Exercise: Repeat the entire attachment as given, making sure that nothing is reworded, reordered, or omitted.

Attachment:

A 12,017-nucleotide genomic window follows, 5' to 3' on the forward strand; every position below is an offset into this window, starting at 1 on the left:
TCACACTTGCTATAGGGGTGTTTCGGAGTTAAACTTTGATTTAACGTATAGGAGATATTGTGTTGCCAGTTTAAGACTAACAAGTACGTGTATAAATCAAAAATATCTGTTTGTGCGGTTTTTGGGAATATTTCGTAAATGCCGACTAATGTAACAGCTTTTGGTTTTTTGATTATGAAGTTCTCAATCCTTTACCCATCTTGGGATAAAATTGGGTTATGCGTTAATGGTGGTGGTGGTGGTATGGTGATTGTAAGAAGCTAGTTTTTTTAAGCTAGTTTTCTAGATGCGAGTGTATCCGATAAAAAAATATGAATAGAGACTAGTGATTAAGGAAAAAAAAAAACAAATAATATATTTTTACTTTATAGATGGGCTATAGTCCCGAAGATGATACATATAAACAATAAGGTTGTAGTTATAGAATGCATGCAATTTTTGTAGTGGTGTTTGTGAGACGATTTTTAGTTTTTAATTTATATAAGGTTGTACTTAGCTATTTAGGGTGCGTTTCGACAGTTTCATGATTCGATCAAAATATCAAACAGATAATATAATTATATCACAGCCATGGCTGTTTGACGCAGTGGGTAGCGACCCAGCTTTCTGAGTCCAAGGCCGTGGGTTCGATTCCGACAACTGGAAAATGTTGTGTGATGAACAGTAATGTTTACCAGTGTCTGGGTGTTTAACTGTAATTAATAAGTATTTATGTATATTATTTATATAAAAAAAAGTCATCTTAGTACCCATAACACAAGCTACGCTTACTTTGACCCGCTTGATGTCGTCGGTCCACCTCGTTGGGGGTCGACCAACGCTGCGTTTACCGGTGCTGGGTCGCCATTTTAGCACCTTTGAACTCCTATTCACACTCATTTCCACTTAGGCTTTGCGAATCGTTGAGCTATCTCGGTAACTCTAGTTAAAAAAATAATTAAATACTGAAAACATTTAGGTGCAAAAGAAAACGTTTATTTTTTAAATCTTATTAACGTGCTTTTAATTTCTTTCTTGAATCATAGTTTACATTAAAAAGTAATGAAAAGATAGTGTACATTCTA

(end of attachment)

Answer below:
A 12,017-nucleotide genomic window follows, 5' to 3' on the forward strand; every position below is an offset into this window, starting at 1 on the left:
TCACACTTGCTATAGGGGTGTTTCGGAGTTAAACTTTGATTTAACGTATAGGAGATATTGTGTTGCCAGTTTAAGACTAACAAGTACGTGTATAAATCAAAAATATCTGTTTGTGCGGTTTTTGGGAATATTTCGTAAATGCCGACTAATGTAACAGCTTTTGGTTTTTTGATTATGAAGTTCTCAATCCTTTACCCATCTTGGGATAAAATTGGGTTATGCGTTAATGGTGGTGGTGGTGGTATGGTGATTGTAAGAAGCTAGTTTTTTTAAGCTAGTTTTCTAGATGCGAGTGTATCCGATAAAAAAATATGAATAGAGACTAGTGATTAAGGAAAAAAAAAAACAAATAATATATTTTTACTTTATAGATGGGCTATAGTCCCGAAGATGATACATATAAACAATAAGGTTGTAGTTATAGAATGCATGCAATTTTTGTAGTGGTGTTTGTGAGACGATTTTTAGTTTTTAATTTATATAAGGTTGTACTTAGCTATTTAGGGTGCGTTTCGACAGTTTCATGATTCGATCAAAATATCAAACAGATAATATAATTATATCACAGCCATGGCTGTTTGACGCAGTGGGTAGCGACCCAGCTTTCTGAGTCCAAGGCCGTGGGTTCGATTCCGACAACTGGAAAATGTTGTGTGATGAACAGTAATGTTTACCAGTGTCTGGGTGTTTAACTGTAATTAATAAGTATTTATGTATATTATTTATATAAAAAAAAGTCATCTTAGTACCCATAACACAAGCTACGCTTACTTTGACCCGCTTGATGTCGTCGGTCCACCTCGTTGGGGGTCGACCAACGCTGCGTTTACCGGTGCTGGGTCGCCATTTTAGCACCTTTGAACTCCTATTCACACTCATTTCCACTTAGGCTTTGCGAATCGTTGAGCTATCTCGGTAACTCTAGTTAAAAAAATAATTAAATACTGAAAACATTTAGGTGCAAAAGAAAACGTTTATTTTTTAAATCTTATTAACGTGCTTTTAATTTCTTTCTTGAATCATAGTTTACATTAAAAAGTAATGAAAAGATAGTGTACATTCTA